In it, the teens lament what others see. “I feel like if I have a zit, nobody’s really having a conversation with me. I feel like they’re having a conversation with my zit,” one teen expresses. “When I have clear skin, I feel like everybody can see the real me,” says another. The “See the Real Me” campaign runs under the assumption that the “real you,” whatever that is supposed to mean, is practically invisible to others if you’ve got one single zit standing in your way.

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As more women fight back against the notion of perfection, companies are indeed beginning to change the way they sell personal care products to women. From Dove’s game-changing Campaign for Real Beauty to Always’ award-winning #LikeAGirl campaign to Aerie’s unretouched ads for their #AerieREAL campaign featuring size 12 model Barbara Ferriera, advertising today is increasingly speaking to what women want, not what women want based on what other people (read: men and marketers) want.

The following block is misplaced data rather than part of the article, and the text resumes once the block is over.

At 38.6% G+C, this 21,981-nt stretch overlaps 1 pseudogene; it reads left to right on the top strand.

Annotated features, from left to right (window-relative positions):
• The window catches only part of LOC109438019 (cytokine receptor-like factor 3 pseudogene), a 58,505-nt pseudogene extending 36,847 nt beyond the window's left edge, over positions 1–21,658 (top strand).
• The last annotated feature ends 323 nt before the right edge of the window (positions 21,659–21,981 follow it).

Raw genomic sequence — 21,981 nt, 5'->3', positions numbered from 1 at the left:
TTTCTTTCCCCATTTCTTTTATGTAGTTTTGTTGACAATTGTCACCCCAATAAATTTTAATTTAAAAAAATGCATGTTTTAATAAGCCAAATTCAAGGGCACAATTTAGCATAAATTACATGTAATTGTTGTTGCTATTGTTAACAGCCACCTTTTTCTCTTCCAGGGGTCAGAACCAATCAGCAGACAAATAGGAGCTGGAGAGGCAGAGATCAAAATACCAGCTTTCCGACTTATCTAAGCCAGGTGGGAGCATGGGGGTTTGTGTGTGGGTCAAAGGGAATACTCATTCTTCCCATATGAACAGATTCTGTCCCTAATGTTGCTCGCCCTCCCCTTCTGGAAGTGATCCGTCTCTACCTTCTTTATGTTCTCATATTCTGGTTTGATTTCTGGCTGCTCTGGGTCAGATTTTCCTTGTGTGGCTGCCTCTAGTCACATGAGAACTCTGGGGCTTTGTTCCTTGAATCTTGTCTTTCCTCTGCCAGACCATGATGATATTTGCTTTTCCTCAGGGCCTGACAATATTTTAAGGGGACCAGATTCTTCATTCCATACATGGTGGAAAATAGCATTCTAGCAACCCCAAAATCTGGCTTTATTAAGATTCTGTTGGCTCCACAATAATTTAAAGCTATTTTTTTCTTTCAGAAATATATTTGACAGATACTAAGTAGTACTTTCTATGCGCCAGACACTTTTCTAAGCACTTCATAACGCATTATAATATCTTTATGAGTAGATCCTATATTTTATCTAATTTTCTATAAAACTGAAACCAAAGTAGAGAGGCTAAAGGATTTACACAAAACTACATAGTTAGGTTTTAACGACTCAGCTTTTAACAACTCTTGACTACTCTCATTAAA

It is 2016, and 80% of women between the ages of 18 and 29 are single. That is double the amount of those who were single in the years after World War II, when the skincare market really took off. There is huge money to be made in selling to independent women who make their own money, so ads must reflect the values of the independent woman in her 20s who is living more for herself than in any other time in history.

In fact, ads targeting today’s women have even sparked a new marketing term: "femvertising." In an interview with CNN, Fama Francisco, the vice president for global feminine care at Procter & Gamble, said "femvertising" can describe “the type of ads champion girls and women—[the ads that] speak directly to them, and the people who love them, and celebrate them during various aspects of their life.” In other words, femvertising is just advertising for women that doesn’t pander to a man’s ideal.

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Which proves this women-run world is still new. Model Barbara Ferreira’s body in a string bikini feels provocative because it is the first time a size 12 body in a bikini has been used in commercial advertising to sell non plus-sized clothing. And the ONEXTON commercial jumped out at me instantly—not because I am not used to seeing zits, but because I’ve never seen someone with zits on their face selling anti-acne medication before. Who has?